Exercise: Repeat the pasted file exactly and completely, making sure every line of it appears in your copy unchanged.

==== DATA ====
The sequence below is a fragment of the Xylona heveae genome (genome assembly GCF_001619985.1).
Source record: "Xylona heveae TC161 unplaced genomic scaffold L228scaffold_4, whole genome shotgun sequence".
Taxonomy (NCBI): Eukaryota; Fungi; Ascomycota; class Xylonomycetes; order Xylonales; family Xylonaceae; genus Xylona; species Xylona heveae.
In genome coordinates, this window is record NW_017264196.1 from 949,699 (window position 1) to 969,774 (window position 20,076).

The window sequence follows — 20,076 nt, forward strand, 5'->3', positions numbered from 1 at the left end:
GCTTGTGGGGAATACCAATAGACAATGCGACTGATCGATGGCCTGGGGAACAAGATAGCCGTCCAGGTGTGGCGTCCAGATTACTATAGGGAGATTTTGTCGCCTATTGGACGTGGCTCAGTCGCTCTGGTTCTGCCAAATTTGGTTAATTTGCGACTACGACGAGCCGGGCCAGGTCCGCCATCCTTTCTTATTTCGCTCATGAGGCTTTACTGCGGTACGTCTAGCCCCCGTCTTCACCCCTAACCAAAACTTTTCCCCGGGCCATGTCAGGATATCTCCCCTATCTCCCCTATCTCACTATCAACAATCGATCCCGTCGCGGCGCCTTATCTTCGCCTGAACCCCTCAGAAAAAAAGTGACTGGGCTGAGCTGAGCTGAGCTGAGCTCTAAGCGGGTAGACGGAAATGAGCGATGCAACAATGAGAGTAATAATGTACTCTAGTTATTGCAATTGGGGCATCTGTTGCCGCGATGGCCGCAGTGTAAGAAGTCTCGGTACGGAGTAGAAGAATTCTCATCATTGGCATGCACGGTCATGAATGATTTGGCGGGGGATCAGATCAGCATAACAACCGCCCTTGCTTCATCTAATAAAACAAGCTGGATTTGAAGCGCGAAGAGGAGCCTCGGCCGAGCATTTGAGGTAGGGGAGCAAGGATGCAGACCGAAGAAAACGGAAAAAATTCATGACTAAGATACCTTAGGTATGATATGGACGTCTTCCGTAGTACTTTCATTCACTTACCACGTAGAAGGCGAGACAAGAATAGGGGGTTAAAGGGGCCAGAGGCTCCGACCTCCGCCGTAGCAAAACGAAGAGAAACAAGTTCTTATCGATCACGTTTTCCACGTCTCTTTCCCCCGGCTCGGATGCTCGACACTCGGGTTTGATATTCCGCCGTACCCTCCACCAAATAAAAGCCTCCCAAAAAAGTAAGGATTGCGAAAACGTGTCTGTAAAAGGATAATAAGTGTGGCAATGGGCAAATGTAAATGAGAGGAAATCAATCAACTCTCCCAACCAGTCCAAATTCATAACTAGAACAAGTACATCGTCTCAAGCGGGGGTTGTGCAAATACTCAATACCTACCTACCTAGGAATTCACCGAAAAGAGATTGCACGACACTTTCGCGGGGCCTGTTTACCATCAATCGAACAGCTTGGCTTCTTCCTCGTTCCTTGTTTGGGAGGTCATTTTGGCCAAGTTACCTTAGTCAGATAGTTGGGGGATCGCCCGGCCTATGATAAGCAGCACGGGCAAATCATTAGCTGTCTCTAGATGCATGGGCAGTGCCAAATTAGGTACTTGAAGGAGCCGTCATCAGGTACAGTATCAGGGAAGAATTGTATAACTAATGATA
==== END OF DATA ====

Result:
The sequence below is a fragment of the Xylona heveae genome (genome assembly GCF_001619985.1).
Source record: "Xylona heveae TC161 unplaced genomic scaffold L228scaffold_4, whole genome shotgun sequence".
Taxonomy (NCBI): Eukaryota; Fungi; Ascomycota; class Xylonomycetes; order Xylonales; family Xylonaceae; genus Xylona; species Xylona heveae.
In genome coordinates, this window is record NW_017264196.1 from 949,699 (window position 1) to 969,774 (window position 20,076).

The window sequence follows — 20,076 nt, forward strand, 5'->3', positions numbered from 1 at the left end:
GCTTGTGGGGAATACCAATAGACAATGCGACTGATCGATGGCCTGGGGAACAAGATAGCCGTCCAGGTGTGGCGTCCAGATTACTATAGGGAGATTTTGTCGCCTATTGGACGTGGCTCAGTCGCTCTGGTTCTGCCAAATTTGGTTAATTTGCGACTACGACGAGCCGGGCCAGGTCCGCCATCCTTTCTTATTTCGCTCATGAGGCTTTACTGCGGTACGTCTAGCCCCCGTCTTCACCCCTAACCAAAACTTTTCCCCGGGCCATGTCAGGATATCTCCCCTATCTCCCCTATCTCACTATCAACAATCGATCCCGTCGCGGCGCCTTATCTTCGCCTGAACCCCTCAGAAAAAAAGTGACTGGGCTGAGCTGAGCTGAGCTGAGCTCTAAGCGGGTAGACGGAAATGAGCGATGCAACAATGAGAGTAATAATGTACTCTAGTTATTGCAATTGGGGCATCTGTTGCCGCGATGGCCGCAGTGTAAGAAGTCTCGGTACGGAGTAGAAGAATTCTCATCATTGGCATGCACGGTCATGAATGATTTGGCGGGGGATCAGATCAGCATAACAACCGCCCTTGCTTCATCTAATAAAACAAGCTGGATTTGAAGCGCGAAGAGGAGCCTCGGCCGAGCATTTGAGGTAGGGGAGCAAGGATGCAGACCGAAGAAAACGGAAAAAATTCATGACTAAGATACCTTAGGTATGATATGGACGTCTTCCGTAGTACTTTCATTCACTTACCACGTAGAAGGCGAGACAAGAATAGGGGGTTAAAGGGGCCAGAGGCTCCGACCTCCGCCGTAGCAAAACGAAGAGAAACAAGTTCTTATCGATCACGTTTTCCACGTCTCTTTCCCCCGGCTCGGATGCTCGACACTCGGGTTTGATATTCCGCCGTACCCTCCACCAAATAAAAGCCTCCCAAAAAAGTAAGGATTGCGAAAACGTGTCTGTAAAAGGATAATAAGTGTGGCAATGGGCAAATGTAAATGAGAGGAAATCAATCAACTCTCCCAACCAGTCCAAATTCATAACTAGAACAAGTACATCGTCTCAAGCGGGGGTTGTGCAAATACTCAATACCTACCTACCTAGGAATTCACCGAAAAGAGATTGCACGACACTTTCGCGGGGCCTGTTTACCATCAATCGAACAGCTTGGCTTCTTCCTCGTTCCTTGTTTGGGAGGTCATTTTGGCCAAGTTACCTTAGTCAGATAGTTGGGGGATCGCCCGGCCTATGATAAGCAGCACGGGCAAATCATTAGCTGTCTCTAGATGCATGGGCAGTGCCAAATTAGGTACTTGAAGGAGCCGTCATCAGGTACAGTATCAGGGAAGAATTGTATAACTAATGATA